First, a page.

By Michael Rubin
Thursday marks the second anniversary since India’s President Ram Nath Kovind revoked Kashmir’s special status under Article 370 of India’s constitution. In effect, the move ended Kashmir’s autonomy and turned Kashmir into a union territory equal in status to Delhi or the Andaman and Nicobar Islands. While the international community largely condemned India’s move and Pakistan reacted with outrage, both countries acted out of ignorance. Diplomats may have condemned the change to the status quo but, as legal specialist Kelly Buchanan noted for the nonpartisan Library of Congress noted, India’s Constitution categorized Articles 370 and 371 as “Temporary, Transitional and Special Provisions,” which means they never meant to be permanent. Technically speaking, the Indian government’s actions were legal. While the change in status meant the application of the Indian constitution and 890 Central laws in Jammu Kashmir, many of these brought progressive change, including the Scheduled Caste and the Scheduled Tribes Act that forbade targeting and atrocities against lower castes; the Whistleblowers Protection Act, and the Right of Children to Free and Compulsory Education Act. Women in Jammu and Kashmir get full rights that Jammu and Kashmiri law had previously denied them. That prominent human rights groups like Human Rights Watch ignore such changes suggests they prioritize politics above their founding principles.
Pakistan’s complaints meanwhile were hypocritical: It had imposed state control over Gilgit-Baltistan, a region of Kashmir occupied by Pakistan. Nor did the Indian government’s move come out of nowhere: India’s own war on terror—made necessary by Pakistan’s sponsorship and support for Kashmiri terrorism—made the move necessary. Incidents of terrorism within Jammu and Kashmir dropped by more than half from 455 to 211 in the 402 days before versus the same period after the abrogation of Article 370. As importantly, there was a 40 percent decline in the involvement of Kashmiri youth in terror attacks. The withdrawal of U.S. troops from Afghanistan—and with the U.S. Special Envoy’s empowerment of the Taliban—make the Indian decision to change Kashmir’s status prescient given the near-certainty that Afghanistan will soon revert to strategic depth for myriad anti-Western and anti-Indian terrorist groups.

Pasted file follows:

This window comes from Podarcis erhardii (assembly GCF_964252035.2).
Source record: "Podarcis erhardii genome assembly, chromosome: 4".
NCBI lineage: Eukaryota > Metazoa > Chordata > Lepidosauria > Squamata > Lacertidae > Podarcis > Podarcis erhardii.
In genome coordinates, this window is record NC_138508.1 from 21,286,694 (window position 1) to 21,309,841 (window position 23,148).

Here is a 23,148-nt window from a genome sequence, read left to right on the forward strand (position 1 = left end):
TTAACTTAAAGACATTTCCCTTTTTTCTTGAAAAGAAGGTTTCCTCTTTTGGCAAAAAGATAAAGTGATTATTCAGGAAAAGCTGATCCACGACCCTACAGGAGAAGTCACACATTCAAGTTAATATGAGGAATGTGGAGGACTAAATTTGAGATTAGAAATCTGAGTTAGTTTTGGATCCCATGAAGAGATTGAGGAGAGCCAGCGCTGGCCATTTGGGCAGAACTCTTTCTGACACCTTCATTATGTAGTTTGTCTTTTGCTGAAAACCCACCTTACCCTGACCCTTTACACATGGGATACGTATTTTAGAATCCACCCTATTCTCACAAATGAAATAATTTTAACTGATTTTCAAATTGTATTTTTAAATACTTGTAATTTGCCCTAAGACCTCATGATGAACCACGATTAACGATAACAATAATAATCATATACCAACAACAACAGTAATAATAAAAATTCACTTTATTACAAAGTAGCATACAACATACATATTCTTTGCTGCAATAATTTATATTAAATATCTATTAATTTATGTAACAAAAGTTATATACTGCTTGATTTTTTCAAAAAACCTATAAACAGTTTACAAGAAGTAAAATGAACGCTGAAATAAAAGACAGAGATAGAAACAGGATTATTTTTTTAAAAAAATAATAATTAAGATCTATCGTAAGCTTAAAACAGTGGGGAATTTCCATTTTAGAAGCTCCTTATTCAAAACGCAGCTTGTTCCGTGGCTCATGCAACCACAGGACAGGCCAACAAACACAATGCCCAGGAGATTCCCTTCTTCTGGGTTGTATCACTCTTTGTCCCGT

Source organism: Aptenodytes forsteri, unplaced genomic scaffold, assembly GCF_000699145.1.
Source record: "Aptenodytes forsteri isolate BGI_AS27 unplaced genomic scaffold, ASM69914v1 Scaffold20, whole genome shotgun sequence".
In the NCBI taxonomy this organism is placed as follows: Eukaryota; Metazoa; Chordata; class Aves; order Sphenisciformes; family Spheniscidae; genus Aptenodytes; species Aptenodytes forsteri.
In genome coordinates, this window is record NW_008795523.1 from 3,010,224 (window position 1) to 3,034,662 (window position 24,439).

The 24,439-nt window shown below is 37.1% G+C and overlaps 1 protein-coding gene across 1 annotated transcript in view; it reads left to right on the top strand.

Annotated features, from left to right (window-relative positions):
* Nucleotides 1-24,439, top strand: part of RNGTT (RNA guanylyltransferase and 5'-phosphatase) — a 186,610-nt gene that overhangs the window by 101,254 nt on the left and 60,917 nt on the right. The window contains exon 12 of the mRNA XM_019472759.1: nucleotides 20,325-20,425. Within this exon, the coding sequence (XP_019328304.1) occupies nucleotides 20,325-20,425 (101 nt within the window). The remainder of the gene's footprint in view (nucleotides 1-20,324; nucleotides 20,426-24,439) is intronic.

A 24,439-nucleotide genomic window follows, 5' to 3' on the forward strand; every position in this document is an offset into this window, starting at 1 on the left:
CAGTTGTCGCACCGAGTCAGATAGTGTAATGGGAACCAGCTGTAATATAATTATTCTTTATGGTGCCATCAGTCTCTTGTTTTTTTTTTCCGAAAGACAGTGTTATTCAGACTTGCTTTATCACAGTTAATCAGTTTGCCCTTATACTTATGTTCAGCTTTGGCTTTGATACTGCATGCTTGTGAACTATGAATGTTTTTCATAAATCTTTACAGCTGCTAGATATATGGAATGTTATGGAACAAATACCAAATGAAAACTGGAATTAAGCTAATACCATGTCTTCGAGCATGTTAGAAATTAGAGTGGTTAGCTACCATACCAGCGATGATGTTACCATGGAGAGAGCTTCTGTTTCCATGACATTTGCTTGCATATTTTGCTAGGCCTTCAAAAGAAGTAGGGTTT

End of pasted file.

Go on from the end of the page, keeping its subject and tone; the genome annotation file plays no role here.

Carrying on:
India accompanied the initial announcement of the change in status with a crackdown that Western politicians and human rights activists widely condemned. First impressions matter. Many progressive politicians in Washington and well-meaning officials in Europe assume the measures that accompanied the change-in-status remain unaltered and that Kashmir is, essentially, under military rule.
Subsequent developments, however, tell a different story. In October 2019, the Blocks (loosely rural counties) held their first-ever elections in which locals chose 310 block development council chairpersons from 1,092 candidates. The polls were popular with a 98 percent turnout, perhaps because they were so local, although some critics poured cold water on the numbers. Even if such criticism is legitimate, the accomplishment is real.
Nor is the Indian investment only in the symbolism of elections; the national government has put its money where its mouth is. It has begun work to link Jammu and Kashmir to the national rail network and has inaugurated seventeen power projects that should generate 3500 megawatts of electricity for the territory within four years, equivalent to the Hoover Dam. In March 2021, Indian Finance Minister Nirmala Sitharaman announced a $14.6 billion budget for the territory, 37 percent of which the government earmarked for development and infrastructure down to the District and Block Council level.
The Jammu and Kashmir government also signed a memorandum of understanding with the National Agricultural Cooperative Marketing Federation of India to help move regional produce across India and internationally. This could increase farmers’ take-home pay three-fold.
Within progressive policy circles, a derangement syndrome exists toward Narendra Modi that predates his rise to India’s premiership and lies in animosity toward the Bharatiya Janata Party. Certainly, not all of their criticism toward Modi is unfair but that does not mean that every action his administration takes should be subject to automatic condemnation. The revocation of Article 370 was controversial, but it did not occur in a vacuum. While much of the world treated it with opprobrium two years ago, subsequent events show the Indian government’s move was both wise and prescient.
(Michael Rubin is a resident scholar at the American Enterprise Institute. You can follow him on Twitter: @mrubin1971. Article courtesy The National Interest))